24881513A dental restoration or dental filling uses dental restorative materials to restore the function, integrity and morphology of missing tooth structure. The structural loss typically results from caries or external trauma.

Composite restorations use tooth-colored filling materials, which are bonded to the tooth to repair an area marked by decay. After the decay is removed, a gel is applied to micro-etch the tooth’s surface. Next, the filling material is placed and hardened with a beam of intense light. The final step includes finishing and polishing the restoration.

If there is not enough tooth structure remaining or if a tooth is likely to break or fracture, a crown is the treatment of choice. A crown completely surrounds and covers a compromised tooth. It can be made with many different materials from full gold to porcelain. Zirconia crowns are metal free.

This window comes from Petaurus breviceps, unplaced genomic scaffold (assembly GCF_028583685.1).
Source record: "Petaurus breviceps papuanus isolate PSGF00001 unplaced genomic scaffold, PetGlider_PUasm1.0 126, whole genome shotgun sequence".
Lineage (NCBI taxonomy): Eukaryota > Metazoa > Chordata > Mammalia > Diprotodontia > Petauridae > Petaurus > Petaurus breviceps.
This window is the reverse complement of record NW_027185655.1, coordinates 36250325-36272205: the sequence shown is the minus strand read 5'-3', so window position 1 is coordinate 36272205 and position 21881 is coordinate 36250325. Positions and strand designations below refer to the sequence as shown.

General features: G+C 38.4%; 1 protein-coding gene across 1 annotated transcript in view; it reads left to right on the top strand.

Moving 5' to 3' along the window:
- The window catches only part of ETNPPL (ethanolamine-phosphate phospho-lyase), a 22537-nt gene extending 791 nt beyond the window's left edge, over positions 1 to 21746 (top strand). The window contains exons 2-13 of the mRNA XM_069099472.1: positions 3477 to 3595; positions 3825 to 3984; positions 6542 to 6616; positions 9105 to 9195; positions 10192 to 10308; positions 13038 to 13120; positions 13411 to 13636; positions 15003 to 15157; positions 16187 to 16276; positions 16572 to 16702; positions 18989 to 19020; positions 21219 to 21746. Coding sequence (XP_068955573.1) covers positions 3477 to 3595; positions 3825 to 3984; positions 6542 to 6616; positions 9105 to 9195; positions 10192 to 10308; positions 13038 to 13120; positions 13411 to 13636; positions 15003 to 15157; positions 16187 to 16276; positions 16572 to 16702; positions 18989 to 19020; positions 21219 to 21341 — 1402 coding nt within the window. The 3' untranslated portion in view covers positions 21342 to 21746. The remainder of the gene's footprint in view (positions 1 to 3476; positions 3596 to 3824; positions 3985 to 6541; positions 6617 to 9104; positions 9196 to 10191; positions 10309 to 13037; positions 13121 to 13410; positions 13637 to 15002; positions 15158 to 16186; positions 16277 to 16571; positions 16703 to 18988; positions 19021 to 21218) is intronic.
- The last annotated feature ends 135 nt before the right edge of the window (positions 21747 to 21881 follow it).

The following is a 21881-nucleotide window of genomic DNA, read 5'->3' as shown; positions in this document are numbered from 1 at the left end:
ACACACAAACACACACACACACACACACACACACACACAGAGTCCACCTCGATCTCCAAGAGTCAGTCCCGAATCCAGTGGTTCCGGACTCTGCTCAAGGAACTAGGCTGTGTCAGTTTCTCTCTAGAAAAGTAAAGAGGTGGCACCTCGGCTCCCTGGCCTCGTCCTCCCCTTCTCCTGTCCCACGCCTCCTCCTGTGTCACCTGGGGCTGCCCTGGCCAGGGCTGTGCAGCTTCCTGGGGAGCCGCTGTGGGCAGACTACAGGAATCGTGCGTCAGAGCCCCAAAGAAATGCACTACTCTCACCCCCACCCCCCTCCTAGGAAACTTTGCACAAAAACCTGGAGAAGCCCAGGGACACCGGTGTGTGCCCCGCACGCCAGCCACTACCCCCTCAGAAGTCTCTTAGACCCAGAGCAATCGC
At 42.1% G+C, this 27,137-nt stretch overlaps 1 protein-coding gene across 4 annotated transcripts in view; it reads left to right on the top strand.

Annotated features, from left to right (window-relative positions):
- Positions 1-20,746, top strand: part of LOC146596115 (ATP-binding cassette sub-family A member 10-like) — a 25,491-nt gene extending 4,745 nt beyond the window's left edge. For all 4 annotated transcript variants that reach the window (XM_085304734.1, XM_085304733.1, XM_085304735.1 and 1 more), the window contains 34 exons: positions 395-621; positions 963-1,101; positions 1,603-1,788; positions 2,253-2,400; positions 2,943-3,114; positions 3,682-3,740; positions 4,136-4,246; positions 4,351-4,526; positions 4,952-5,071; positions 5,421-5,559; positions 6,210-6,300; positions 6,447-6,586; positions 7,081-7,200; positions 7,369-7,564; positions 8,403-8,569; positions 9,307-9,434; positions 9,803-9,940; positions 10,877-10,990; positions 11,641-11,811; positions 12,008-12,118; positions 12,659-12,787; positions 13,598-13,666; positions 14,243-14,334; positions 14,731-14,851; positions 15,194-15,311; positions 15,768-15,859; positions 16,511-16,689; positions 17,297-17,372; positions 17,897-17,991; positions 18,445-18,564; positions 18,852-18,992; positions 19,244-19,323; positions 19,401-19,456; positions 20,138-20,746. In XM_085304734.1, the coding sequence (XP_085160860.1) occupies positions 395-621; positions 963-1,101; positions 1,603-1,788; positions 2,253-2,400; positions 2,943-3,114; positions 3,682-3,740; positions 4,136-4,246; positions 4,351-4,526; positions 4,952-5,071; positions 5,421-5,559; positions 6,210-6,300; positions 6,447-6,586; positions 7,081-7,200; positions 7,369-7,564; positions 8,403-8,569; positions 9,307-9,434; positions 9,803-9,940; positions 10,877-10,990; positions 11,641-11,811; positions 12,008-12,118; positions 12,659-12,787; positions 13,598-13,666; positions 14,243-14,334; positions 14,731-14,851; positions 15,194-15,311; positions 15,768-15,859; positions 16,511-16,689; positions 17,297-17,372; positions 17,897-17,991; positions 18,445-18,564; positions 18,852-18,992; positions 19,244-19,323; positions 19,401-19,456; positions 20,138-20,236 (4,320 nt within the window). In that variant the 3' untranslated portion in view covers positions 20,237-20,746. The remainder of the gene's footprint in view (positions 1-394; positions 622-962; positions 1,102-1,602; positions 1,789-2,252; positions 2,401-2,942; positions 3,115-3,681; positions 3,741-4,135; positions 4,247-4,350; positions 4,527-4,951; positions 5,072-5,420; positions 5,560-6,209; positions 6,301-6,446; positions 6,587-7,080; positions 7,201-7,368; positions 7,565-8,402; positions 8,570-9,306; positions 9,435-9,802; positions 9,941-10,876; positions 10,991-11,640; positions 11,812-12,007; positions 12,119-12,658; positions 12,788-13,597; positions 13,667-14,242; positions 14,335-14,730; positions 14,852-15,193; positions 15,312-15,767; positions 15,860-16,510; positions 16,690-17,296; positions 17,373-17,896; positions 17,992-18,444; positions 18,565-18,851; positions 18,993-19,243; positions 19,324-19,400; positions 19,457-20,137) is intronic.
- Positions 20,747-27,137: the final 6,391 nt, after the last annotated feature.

When there is a space between two teeth caused by a missing tooth, that space can be filled with a bridge. This is a permanent restoration using the two supporting teeth on either side of the space to place an abutment (false tooth) in the center. It would appear as three crowns in a row.

Inlays and onlays are made of porcelain or gold, but unlike direct restorations, they are cemented onto the tooth. Both inlays and onlays require less tooth reduction than a crown.

If decay has penetrated deep into the tooth, a root canal or endodontic treatment may be necessary. Once the pulp (tissue within the tooth) is infected, it must be removed. Endodontic treatment involves removing all of the infected material within the tooth and then sealing the tooth with a specific filling material.